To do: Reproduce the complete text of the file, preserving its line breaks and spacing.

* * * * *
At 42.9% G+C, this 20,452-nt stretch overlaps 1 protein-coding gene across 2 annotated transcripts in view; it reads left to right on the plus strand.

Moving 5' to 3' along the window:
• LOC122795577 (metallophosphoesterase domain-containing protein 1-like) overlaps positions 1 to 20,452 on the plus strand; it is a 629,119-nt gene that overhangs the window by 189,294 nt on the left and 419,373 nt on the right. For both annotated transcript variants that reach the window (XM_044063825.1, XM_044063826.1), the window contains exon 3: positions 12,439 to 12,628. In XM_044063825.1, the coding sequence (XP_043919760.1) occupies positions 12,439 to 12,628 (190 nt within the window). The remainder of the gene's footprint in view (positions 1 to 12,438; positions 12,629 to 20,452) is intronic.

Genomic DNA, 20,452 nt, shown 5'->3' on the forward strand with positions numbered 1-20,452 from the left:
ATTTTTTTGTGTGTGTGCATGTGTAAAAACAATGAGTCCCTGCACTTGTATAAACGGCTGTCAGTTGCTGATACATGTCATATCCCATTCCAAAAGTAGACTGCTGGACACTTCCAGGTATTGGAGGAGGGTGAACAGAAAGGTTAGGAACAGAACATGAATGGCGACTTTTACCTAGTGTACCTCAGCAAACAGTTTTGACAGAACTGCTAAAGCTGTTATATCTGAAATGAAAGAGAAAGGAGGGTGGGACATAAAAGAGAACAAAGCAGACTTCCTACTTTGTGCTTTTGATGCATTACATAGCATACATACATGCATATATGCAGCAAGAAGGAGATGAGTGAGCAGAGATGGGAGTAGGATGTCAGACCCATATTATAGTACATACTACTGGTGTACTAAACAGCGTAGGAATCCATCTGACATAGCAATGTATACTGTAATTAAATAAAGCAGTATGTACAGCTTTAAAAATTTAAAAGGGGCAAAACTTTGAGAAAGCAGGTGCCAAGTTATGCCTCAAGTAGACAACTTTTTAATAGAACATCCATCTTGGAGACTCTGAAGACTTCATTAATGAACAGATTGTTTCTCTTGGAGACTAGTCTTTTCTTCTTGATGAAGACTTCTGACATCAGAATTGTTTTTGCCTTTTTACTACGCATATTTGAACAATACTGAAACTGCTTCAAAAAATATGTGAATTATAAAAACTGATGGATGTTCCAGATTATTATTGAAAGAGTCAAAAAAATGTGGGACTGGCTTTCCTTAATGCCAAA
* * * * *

At 42.9% G+C, this 20,452-nt stretch overlaps 1 protein-coding gene across 2 annotated transcripts in view; it reads left to right on the plus strand.

Moving 5' to 3' along the window:
• LOC122795577 (metallophosphoesterase domain-containing protein 1-like) overlaps positions 1 to 20,452 on the plus strand; it is a 629,119-nt gene that overhangs the window by 189,294 nt on the left and 419,373 nt on the right. For both annotated transcript variants that reach the window (XM_044063825.1, XM_044063826.1), the window contains exon 3: positions 12,439 to 12,628. In XM_044063825.1, the coding sequence (XP_043919760.1) occupies positions 12,439 to 12,628 (190 nt within the window). The remainder of the gene's footprint in view (positions 1 to 12,438; positions 12,629 to 20,452) is intronic.

Genomic DNA, 20,452 nt, shown 5'->3' on the forward strand with positions numbered 1-20,452 from the left:
ATTTTTTTGTGTGTGTGCATGTGTAAAAACAATGAGTCCCTGCACTTGTATAAACGGCTGTCAGTTGCTGATACATGTCATATCCCATTCCAAAAGTAGACTGCTGGACACTTCCAGGTATTGGAGGAGGGTGAACAGAAAGGTTAGGAACAGAACATGAATGGCGACTTTTACCTAGTGTACCTCAGCAAACAGTTTTGACAGAACTGCTAAAGCTGTTATATCTGAAATGAAAGAGAAAGGAGGGTGGGACATAAAAGAGAACAAAGCAGACTTCCTACTTTGTGCTTTTGATGCATTACATAGCATACATACATGCATATATGCAGCAAGAAGGAGATGAGTGAGCAGAGATGGGAGTAGGATGTCAGACCCATATTATAGTACATACTACTGGTGTACTAAACAGCGTAGGAATCCATCTGACATAGCAATGTATACTGTAATTAAATAAAGCAGTATGTACAGCTTTAAAAATTTAAAAGGGGCAAAACTTTGAGAAAGCAGGTGCCAAGTTATGCCTCAAGTAGACAACTTTTTAATAGAACATCCATCTTGGAGACTCTGAAGACTTCATTAATGAACAGATTGTTTCTCTTGGAGACTAGTCTTTTCTTCTTGATGAAGACTTCTGACATCAGAATTGTTTTTGCCTTTTTACTACGCATATTTGAACAATACTGAAACTGCTTCAAAAAATATGTGAATTATAAAAACTGATGGATGTTCCAGATTATTATTGAAAGAGTCAAAAAAATGTGGGACTGGCTTTCCTTAATGCCAAA